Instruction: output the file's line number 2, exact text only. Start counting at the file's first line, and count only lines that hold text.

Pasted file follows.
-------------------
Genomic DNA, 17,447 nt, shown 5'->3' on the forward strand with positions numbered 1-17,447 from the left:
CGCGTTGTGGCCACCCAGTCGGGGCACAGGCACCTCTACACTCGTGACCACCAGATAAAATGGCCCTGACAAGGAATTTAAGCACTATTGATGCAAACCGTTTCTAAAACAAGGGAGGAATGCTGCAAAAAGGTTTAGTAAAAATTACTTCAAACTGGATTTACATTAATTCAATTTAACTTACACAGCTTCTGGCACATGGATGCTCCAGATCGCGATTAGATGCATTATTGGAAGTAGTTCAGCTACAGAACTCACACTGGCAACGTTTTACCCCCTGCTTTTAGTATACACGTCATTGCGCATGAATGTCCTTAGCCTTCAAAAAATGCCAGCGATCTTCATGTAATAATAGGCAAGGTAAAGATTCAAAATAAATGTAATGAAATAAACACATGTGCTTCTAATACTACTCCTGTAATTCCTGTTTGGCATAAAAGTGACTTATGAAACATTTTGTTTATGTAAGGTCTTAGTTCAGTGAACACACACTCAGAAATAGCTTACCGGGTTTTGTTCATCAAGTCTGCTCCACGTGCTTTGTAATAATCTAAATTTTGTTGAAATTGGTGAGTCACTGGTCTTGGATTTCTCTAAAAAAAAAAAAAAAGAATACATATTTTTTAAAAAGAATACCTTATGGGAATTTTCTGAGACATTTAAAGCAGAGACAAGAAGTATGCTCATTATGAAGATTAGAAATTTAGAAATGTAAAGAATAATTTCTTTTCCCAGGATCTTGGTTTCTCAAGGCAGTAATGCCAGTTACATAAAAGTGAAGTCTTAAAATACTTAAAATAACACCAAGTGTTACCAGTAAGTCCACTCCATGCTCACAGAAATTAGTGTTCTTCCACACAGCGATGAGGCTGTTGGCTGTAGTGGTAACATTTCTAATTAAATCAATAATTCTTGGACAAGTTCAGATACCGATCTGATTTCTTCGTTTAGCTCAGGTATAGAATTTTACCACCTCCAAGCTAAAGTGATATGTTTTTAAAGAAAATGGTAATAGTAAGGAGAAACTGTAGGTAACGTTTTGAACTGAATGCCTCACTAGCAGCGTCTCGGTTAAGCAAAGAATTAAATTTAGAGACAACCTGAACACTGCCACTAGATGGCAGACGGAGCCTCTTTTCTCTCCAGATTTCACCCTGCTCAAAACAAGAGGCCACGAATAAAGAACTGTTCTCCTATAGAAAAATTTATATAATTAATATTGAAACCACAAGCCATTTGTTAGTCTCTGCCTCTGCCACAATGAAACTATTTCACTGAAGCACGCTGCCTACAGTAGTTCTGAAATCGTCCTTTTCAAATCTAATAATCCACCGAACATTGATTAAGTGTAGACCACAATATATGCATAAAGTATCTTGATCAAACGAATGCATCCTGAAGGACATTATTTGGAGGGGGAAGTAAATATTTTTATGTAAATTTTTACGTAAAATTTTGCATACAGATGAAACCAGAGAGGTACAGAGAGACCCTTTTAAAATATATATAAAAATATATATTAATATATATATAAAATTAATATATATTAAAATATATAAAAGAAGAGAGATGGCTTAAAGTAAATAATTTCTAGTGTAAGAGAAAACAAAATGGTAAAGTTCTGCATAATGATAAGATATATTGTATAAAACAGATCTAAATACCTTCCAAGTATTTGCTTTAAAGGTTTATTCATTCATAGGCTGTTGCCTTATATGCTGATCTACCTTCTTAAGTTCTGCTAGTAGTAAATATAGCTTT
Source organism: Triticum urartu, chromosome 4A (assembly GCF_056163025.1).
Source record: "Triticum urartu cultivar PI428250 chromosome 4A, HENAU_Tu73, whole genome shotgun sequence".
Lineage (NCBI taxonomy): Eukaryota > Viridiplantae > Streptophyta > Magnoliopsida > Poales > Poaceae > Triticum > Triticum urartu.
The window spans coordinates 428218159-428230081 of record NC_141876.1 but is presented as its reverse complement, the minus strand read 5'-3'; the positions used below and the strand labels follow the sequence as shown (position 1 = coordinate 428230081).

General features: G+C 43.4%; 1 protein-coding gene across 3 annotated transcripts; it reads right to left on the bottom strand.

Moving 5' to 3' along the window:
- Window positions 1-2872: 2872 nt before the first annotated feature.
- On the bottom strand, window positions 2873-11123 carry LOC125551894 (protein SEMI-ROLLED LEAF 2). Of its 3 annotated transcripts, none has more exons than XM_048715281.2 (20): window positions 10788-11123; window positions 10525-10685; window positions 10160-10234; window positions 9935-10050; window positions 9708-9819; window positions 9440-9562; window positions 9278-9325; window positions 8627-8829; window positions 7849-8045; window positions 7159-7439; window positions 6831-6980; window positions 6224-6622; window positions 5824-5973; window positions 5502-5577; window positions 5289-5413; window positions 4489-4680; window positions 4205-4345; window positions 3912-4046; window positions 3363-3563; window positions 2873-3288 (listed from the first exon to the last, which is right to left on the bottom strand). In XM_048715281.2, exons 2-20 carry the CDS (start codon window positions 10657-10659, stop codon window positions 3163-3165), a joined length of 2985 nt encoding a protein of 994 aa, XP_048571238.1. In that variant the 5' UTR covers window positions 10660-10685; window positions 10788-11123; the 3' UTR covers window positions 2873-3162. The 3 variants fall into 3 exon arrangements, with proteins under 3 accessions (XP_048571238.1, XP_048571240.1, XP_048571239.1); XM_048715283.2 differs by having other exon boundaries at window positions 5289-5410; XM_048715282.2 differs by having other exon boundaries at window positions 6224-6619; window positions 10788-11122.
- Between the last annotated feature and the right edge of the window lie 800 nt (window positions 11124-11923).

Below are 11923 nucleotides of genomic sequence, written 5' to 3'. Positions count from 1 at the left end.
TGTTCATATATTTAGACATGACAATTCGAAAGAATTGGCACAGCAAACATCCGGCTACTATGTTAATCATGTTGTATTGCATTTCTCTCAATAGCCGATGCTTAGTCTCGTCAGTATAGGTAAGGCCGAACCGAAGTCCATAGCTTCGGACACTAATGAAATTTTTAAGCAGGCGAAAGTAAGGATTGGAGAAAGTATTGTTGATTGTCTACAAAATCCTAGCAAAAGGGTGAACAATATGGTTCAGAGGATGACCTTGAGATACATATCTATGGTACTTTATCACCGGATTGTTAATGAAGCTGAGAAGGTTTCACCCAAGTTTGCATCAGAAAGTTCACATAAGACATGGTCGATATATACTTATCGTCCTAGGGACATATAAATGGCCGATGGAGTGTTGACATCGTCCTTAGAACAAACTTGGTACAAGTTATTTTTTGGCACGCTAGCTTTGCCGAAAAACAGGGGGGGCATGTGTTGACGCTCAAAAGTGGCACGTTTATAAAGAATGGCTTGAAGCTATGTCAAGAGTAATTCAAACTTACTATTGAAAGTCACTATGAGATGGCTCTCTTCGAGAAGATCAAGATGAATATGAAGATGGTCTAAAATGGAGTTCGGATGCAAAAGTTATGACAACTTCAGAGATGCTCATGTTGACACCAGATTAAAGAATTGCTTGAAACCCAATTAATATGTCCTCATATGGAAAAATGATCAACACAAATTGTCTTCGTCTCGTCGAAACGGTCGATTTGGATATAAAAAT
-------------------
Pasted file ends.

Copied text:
CGCGTTGTGGCCACCCAGTCGGGGCACAGGCACCTCTACACTCGTGACCACCAGATAAAATGGCCCTGACAAGGAATTTAAGCACTATTGATGCAAACCGTTTCTAAAACAAGGGAGGAATGCTGCAAAAAGGTTTAGTAAAAATTACTTCAAACTGGATTTACATTAATTCAATTTAACTTACACAGCTTCTGGCACATGGATGCTCCAGATCGCGATTAGATGCATTATTGGAAGTAGTTCAGCTACAGAACTCACACTGGCAACGTTTTACCCCCTGCTTTTAGTATACACGTCATTGCGCATGAATGTCCTTAGCCTTCAAAAAATGCCAGCGATCTTCATGTAATAATAGGCAAGGTAAAGATTCAAAATAAATGTAATGAAATAAACACATGTGCTTCTAATACTACTCCTGTAATTCCTGTTTGGCATAAAAGTGACTTATGAAACATTTTGTTTATGTAAGGTCTTAGTTCAGTGAACACACACTCAGAAATAGCTTACCGGGTTTTGTTCATCAAGTCTGCTCCACGTGCTTTGTAATAATCTAAATTTTGTTGAAATTGGTGAGTCACTGGTCTTGGATTTCTCTAAAAAAAAAAAAAAAGAATACATATTTTTTAAAAAGAATACCTTATGGGAATTTTCTGAGACATTTAAAGCAGAGACAAGAAGTATGCTCATTATGAAGATTAGAAATTTAGAAATGTAAAGAATAATTTCTTTTCCCAGGATCTTGGTTTCTCAAGGCAGTAATGCCAGTTACATAAAAGTGAAGTCTTAAAATACTTAAAATAACACCAAGTGTTACCAGTAAGTCCACTCCATGCTCACAGAAATTAGTGTTCTTCCACACAGCGATGAGGCTGTTGGCTGTAGTGGTAACATTTCTAATTAAATCAATAATTCTTGGACAAGTTCAGATACCGATCTGATTTCTTCGTTTAGCTCAGGTATAGAATTTTACCACCTCCAAGCTAAAGTGATATGTTTTTAAAGAAAATGGTAATAGTAAGGAGAAACTGTAGGTAACGTTTTGAACTGAATGCCTCACTAGCAGCGTCTCGGTTAAGCAAAGAATTAAATTTAGAGACAACCTGAACACTGCCACTAGATGGCAGACGGAGCCTCTTTTCTCTCCAGATTTCACCCTGCTCAAAACAAGAGGCCACGAATAAAGAACTGTTCTCCTATAGAAAAATTTATATAATTAATATTGAAACCACAAGCCATTTGTTAGTCTCTGCCTCTGCCACAATGAAACTATTTCACTGAAGCACGCTGCCTACAGTAGTTCTGAAATCGTCCTTTTCAAATCTAATAATCCACCGAACATTGATTAAGTGTAGACCACAATATATGCATAAAGTATCTTGATCAAACGAATGCATCCTGAAGGACATTATTTGGAGGGGGAAGTAAATATTTTTATGTAAATTTTTACGTAAAATTTTGCATACAGATGAAACCAGAGAGGTACAGAGAGACCCTTTTAAAATATATATAAAAATATATATTAATATATATATAAAATTAATATATATTAAAATATATAAAAGAAGAGAGATGGCTTAAAGTAAATAATTTCTAGTGTAAGAGAAAACAAAATGGTAAAGTTCTGCATAATGATAAGATATATTGTATAAAACAGATCTAAATACCTTCCAAGTATTTGCTTTAAAGGTTTATTCATTCATAGGCTGTTGCCTTATATGCTGATCTACCTTCTTAAGTTCTGCTAGTAGTAAATATAGCTTT